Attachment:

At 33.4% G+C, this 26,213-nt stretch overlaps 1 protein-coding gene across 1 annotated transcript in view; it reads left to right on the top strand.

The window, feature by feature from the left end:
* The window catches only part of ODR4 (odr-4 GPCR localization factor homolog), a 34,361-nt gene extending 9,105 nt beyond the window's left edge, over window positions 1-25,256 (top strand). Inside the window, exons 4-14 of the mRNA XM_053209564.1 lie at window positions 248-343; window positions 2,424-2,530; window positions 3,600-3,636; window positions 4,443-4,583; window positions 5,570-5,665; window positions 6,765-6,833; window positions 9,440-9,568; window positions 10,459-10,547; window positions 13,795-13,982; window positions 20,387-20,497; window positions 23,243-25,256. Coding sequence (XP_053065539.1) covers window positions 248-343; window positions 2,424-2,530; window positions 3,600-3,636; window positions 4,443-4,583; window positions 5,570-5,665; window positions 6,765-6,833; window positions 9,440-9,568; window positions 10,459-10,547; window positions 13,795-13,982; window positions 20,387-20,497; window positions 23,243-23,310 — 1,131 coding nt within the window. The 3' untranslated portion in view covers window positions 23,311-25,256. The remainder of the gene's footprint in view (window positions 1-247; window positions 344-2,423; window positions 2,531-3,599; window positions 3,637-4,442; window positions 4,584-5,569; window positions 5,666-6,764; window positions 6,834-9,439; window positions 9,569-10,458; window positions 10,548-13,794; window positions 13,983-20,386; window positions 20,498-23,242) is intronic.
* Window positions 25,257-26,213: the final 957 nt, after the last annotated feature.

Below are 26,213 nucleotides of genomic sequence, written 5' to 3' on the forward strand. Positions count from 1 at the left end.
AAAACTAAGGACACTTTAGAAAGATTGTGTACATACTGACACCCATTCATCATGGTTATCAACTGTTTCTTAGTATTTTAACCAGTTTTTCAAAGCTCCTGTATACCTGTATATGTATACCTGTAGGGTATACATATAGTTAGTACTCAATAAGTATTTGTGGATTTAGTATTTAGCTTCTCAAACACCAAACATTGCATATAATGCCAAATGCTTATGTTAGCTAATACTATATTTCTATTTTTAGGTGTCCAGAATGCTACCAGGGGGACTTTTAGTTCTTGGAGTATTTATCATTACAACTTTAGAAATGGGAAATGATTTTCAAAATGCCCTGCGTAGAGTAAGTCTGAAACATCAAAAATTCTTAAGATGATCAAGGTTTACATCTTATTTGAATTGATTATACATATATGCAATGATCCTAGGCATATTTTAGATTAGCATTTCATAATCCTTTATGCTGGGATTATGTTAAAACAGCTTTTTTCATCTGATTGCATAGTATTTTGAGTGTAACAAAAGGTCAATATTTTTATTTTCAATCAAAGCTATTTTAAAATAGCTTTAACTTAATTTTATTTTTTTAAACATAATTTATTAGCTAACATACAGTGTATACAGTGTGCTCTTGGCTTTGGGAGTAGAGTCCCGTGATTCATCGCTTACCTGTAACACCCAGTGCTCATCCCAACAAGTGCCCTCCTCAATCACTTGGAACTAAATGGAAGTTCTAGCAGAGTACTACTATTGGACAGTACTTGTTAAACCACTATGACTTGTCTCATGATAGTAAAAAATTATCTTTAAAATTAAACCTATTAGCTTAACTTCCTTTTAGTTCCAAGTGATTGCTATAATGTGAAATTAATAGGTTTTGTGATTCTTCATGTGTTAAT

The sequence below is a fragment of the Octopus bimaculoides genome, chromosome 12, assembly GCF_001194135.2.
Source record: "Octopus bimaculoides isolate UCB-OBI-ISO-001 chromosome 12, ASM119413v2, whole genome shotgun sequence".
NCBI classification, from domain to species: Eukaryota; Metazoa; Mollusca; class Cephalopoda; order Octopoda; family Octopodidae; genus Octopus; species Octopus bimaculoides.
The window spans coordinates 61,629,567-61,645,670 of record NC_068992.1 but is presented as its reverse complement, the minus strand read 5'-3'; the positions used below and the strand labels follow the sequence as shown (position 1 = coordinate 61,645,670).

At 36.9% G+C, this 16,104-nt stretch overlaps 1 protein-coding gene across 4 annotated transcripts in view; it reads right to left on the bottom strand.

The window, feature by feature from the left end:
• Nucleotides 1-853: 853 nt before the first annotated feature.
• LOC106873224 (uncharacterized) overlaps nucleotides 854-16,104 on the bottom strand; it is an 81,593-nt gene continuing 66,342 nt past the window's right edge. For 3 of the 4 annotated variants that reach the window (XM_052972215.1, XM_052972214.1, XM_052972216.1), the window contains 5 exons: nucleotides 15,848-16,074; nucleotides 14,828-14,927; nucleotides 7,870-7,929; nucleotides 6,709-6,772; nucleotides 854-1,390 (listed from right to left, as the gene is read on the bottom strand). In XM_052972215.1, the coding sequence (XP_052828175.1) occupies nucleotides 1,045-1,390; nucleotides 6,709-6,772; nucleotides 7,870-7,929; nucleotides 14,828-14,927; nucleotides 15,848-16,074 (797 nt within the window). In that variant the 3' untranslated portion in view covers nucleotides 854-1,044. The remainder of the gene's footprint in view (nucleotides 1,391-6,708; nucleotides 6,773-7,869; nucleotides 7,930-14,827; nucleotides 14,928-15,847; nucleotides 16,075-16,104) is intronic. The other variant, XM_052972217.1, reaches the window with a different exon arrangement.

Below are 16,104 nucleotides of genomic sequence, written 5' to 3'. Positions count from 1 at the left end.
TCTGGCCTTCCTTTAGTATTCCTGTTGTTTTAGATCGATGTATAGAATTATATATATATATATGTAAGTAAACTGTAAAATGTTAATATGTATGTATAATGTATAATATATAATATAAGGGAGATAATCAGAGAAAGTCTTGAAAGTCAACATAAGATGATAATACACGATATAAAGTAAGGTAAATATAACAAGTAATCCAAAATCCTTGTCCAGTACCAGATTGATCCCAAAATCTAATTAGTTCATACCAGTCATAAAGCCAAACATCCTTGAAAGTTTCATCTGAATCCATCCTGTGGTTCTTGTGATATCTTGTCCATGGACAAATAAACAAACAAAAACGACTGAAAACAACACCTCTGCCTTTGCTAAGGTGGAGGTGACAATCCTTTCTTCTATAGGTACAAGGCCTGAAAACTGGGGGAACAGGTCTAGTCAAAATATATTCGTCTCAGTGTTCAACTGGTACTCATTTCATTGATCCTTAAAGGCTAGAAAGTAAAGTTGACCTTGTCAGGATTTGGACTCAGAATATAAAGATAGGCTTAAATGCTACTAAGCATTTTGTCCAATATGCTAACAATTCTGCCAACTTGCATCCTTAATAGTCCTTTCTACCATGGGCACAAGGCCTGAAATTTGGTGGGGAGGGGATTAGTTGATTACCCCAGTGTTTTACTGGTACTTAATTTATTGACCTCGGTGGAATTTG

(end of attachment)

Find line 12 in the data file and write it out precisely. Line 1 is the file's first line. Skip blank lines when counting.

The window, feature by feature from the left end: